Cold therapy or Cryotherapy is the application of cold to tissues to achieve the result of vasoconstriction and decreased blood flow, and slowing of nerve conduction to an area. By decreasing the flow of blood to an area, the inflammatory response of an injury or irritation is decreased.
Although inflammation is a necessary part of the healing process, excessive inflammation puts pressure on the surrounding tissues which causes pain. So decreasing the inflammation, relieves the pain we experience. As well, when there is pressure on tissues from swelling and inflammation, it is more difficult for oxygen and good nutrition to get to the injured area, so healing is slowed.
By controlling the inflammation, the healing process is promoted and pain decreased. We all know the numbing effect of ice. This gives almost immediate pain relief in a hot, swollen, injured area. But, did you know that the slowing of nerve conduction which occurs with cold application helps to continue this decrease in pain sensation after the ice is no longer present?
Acute or very irritable injuries generally respond well to all aspects of the acronym R.I.C.E.: rest, ice, compression and elevation.
This form of treatment is very helpful in controlling inflammation and promoting the early stages of healing. This is usually the best course of action immediately following an injury and up to 72 hours after. Gentle movement and gradual resumption of activity can happen as the pain and swelling decrease. But, if you irritate the area again and the pain and swelling increase, continue to use cold therapy.
In physiotherapy and massage therapy, we use cold often after treatment as the tissues have been somewhat irritated by new exercises or by manual therapy. Cold helps to control the inflammatory process and keep the healing moving forward.
Remember, with any injury, if using the above method does not decrease your pain and inflammation, you should seek the medical advice of your physiotherapist or doctor as it could be something more serious.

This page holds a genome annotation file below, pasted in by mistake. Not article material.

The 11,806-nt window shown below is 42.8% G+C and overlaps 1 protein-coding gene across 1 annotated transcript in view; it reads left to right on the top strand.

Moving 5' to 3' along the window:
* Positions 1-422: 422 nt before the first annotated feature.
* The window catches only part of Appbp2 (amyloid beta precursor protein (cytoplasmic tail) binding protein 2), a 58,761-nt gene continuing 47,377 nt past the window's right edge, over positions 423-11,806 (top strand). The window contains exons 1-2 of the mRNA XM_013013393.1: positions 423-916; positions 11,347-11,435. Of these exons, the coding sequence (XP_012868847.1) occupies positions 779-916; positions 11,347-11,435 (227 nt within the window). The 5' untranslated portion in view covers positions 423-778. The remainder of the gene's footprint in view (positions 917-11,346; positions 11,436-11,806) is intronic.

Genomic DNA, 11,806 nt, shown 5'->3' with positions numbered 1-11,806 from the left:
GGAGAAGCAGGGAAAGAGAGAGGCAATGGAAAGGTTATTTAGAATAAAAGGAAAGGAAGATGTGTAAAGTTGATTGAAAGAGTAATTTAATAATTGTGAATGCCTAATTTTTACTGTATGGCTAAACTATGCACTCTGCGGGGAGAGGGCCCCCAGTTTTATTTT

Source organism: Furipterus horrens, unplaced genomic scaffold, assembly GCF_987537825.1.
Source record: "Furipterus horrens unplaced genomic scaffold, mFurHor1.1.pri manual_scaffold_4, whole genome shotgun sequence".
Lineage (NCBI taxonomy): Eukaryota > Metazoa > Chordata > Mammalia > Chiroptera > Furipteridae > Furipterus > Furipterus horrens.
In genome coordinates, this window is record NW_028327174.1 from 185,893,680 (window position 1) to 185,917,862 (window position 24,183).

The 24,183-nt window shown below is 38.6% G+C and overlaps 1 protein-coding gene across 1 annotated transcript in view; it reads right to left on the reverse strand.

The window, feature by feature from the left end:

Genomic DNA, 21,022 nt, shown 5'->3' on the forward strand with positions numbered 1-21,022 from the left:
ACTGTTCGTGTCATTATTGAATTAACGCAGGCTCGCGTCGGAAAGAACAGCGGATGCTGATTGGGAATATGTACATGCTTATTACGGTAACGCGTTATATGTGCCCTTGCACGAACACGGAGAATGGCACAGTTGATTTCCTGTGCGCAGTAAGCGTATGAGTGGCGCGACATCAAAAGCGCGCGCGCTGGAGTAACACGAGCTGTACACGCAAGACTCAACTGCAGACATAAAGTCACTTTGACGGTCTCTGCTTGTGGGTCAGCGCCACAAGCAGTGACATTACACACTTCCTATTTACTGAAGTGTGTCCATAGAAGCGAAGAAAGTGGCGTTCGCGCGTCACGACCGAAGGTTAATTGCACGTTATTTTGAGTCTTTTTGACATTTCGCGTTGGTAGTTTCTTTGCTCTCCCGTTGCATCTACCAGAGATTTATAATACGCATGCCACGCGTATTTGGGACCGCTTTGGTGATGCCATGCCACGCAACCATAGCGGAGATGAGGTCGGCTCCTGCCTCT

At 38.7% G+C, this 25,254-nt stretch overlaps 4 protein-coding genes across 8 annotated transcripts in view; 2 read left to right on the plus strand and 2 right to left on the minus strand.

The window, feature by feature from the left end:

Heat therapy or Thermotherapy is the application of heat to tissues to cause vasodilation of blood vessels to increase circulation and the extensibility of collagen fibers.
Increased circulation of blood brings oxygen and nutrients to an area and helps to flush out toxins. It also helps to decrease stiffness in joints and muscles which tends to make people feel more comfortable – decreasing pain for the short term.
If muscle soreness from a new or overdone activity is the main issue, heat can be helpful, especially in the form of a soak or sauna to release the toxic byproducts of exercise that can remain in the muscles.
Moist heat is often used in physiotherapy and massage therapy treatment near the beginning of treatment. It allows improved relaxation, and manual therapy is more comfortable and effective. Heat is produced actively during exercise, increasing blood flow. So it is used in treatment in the same way – at the beginning to increase circulation and elasticity of the tissues.
Mechanical heat, such as through Ultra Sound modalities, is very effective in specifically heating and breakdown of scar while allowing increased circulation and elasticity to an area, promoting healing. It is also very soothing.
Which to use when?
Although many people find heat more comfortable than cold, we advise patients that if you are not sure
which to use, try ice. It will generally help with any pain and inflammatory situation and not cause any harm. 10-20 minutes is enough depending on the
Heat, on the other hand, increases circulation so it can increase inflammation and cause more harm.
When applying either, check your skin regularly to ensure it is not freezing or burning. If you do not get improvement, seek professional help.